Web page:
Writing Fiction –
Looked simple enough. Write a mystery novel. Hire an agent. Get published. Find a writer’s retreat in the woods or by the sea, and do nothing but write. As it turns out, that’s a fine piece of fiction all by itself. Makes you wonder how Hemmingway did it. But then, he committed suicide.
Now, in my sixth year as a professional mystery writer, I’ve written and published three mystery/thrillers with a fourth nearing completion—all part of the ongoing Lance Underphal Mystery series. I’ve yet to hire an agent, which in hindsight is a good thing; and doing nothing but writing in the woods or by the sea remains a pipedream—not sure if we’re talkin’ opium or crack, but a pipedream, nonetheless.
Readers Have It Easy –
One of the consequences of writing professionally is the resultant deflowering of my reader naiveté. Peeking behind the publishing curtain, one discovers the Wizard of Oz is more humbug than great and powerful—an unfortunate but necessary insight into writing professionally.
Take it for what it’s worth, once the bestseller illusion evaporates, there’s nothing left but smoke and mirrors. Most readers are unaware that “bestseller” statuses are manufactured as a publisher’s promotional tool. (Oops . . . Ignore that man behind the curtain!)
The deep dark secret (shhh . . . don’t let this one out of the bag) it’s not about money. The true reward is transformational, transcending the mundane capitalist world of fear and greed. A writer becomes the djinn, casting magic spells for the enjoyment of readers.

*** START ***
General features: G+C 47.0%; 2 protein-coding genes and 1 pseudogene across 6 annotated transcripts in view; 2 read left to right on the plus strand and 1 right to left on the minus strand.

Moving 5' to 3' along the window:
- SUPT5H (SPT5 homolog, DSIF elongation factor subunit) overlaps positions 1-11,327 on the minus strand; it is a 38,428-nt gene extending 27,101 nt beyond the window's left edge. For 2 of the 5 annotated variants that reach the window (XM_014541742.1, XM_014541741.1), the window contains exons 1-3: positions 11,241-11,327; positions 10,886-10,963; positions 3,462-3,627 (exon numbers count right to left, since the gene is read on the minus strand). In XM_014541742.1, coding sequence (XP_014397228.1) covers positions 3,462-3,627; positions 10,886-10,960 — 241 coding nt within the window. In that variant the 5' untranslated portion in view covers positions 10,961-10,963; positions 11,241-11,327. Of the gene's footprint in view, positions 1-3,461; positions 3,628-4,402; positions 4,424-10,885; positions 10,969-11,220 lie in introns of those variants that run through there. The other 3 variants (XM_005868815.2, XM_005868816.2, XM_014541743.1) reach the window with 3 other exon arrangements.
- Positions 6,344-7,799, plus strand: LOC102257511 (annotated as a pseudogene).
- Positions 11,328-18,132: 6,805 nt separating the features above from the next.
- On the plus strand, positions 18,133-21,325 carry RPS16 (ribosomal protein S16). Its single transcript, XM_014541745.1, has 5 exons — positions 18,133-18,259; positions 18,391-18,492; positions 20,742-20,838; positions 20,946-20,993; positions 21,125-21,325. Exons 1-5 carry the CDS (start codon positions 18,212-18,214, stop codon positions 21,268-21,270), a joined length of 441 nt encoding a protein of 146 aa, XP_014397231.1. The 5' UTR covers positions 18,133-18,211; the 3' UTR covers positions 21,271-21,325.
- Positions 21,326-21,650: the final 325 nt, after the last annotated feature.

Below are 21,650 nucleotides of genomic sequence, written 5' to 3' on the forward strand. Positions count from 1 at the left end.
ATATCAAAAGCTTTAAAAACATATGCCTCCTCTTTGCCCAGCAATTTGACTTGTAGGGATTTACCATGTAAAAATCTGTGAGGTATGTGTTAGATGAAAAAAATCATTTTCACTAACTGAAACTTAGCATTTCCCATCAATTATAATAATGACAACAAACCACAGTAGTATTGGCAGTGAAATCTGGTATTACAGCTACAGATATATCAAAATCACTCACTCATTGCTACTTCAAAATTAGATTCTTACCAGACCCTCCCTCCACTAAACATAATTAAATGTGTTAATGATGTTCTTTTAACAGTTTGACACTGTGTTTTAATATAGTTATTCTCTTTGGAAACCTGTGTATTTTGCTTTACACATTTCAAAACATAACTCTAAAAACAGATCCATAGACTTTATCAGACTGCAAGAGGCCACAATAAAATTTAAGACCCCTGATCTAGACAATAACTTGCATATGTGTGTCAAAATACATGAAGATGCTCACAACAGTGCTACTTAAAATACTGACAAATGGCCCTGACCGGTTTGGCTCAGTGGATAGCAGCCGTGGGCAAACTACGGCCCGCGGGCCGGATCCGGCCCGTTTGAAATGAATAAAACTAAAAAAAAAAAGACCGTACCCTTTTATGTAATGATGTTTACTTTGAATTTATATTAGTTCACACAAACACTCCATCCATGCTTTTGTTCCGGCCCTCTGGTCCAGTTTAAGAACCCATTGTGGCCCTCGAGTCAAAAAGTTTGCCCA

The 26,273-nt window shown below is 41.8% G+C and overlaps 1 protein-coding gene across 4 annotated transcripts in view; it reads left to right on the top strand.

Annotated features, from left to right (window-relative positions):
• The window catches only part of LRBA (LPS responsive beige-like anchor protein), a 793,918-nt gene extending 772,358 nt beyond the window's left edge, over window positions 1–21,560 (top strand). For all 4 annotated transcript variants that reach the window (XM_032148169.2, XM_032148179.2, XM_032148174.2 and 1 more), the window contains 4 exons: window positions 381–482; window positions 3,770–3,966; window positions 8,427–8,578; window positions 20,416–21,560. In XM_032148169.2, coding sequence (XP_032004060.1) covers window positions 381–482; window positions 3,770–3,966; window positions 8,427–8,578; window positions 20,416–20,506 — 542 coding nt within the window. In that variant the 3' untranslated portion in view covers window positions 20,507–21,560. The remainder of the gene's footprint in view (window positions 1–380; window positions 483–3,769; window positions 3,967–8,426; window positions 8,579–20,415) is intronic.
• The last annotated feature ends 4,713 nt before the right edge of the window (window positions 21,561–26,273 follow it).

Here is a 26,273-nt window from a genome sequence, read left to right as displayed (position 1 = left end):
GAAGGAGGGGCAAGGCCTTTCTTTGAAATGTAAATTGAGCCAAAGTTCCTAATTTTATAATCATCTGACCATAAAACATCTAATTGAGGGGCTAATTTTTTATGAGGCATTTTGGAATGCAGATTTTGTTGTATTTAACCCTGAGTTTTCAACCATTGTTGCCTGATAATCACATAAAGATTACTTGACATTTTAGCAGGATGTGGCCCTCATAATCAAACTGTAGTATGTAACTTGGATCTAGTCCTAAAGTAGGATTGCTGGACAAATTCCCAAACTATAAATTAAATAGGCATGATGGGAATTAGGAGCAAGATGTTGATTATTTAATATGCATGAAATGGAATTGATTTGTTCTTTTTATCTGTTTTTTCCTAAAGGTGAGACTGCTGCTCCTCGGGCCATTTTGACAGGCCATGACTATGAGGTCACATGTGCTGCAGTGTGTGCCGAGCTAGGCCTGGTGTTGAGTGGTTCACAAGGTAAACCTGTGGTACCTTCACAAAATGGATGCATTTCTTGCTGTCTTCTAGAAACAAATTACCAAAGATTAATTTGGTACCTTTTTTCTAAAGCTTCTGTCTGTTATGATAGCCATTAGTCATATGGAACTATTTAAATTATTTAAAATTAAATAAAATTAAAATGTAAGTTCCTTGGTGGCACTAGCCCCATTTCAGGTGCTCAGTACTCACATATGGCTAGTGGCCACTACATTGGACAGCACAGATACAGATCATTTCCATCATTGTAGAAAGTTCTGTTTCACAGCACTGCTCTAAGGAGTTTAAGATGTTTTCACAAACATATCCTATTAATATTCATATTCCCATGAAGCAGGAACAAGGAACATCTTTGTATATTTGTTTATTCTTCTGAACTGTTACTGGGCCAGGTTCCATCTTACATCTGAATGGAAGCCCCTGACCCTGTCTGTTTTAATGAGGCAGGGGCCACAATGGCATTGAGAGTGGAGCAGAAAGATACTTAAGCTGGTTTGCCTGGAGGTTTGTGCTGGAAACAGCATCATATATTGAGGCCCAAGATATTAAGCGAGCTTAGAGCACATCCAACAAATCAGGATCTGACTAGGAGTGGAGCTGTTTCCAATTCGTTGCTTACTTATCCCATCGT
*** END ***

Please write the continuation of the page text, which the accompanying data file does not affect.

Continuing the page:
Taking One for the Team –
While I’m still a voracious reader, I view written works as a source of education and inspiration, rather than reading for the sheer pleasure of it. Additionally, the effort required to find books and/or authors worth the time sets a much higher bar. Sad, perhaps, but worth the sacrifice.
Is writing fiction for a living everything it appears? Hell no. But then, what is?
From what I hear about sausage-making, writing for a living is strikingly similar to watching meat grinders stuff sausage skins. All most folks care about is the finished product.
Still, if you insist . . .
A Tip for Would-be Writers –
In summary, here’s my standard answer to a common interview question, “What advice would you give to would-be writers?”:
If you can do anything else besides writing, do that. If you can’t, learn the craft of writing, and learn the business of publishing and marketing. Then write and keep writing, no matter what.
Your comments are always appreciated.
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For more on Michael Allan Scott, the mystery writer, his mystery books, and the Lance Underphal mystery series, go to michaelallanscott.com
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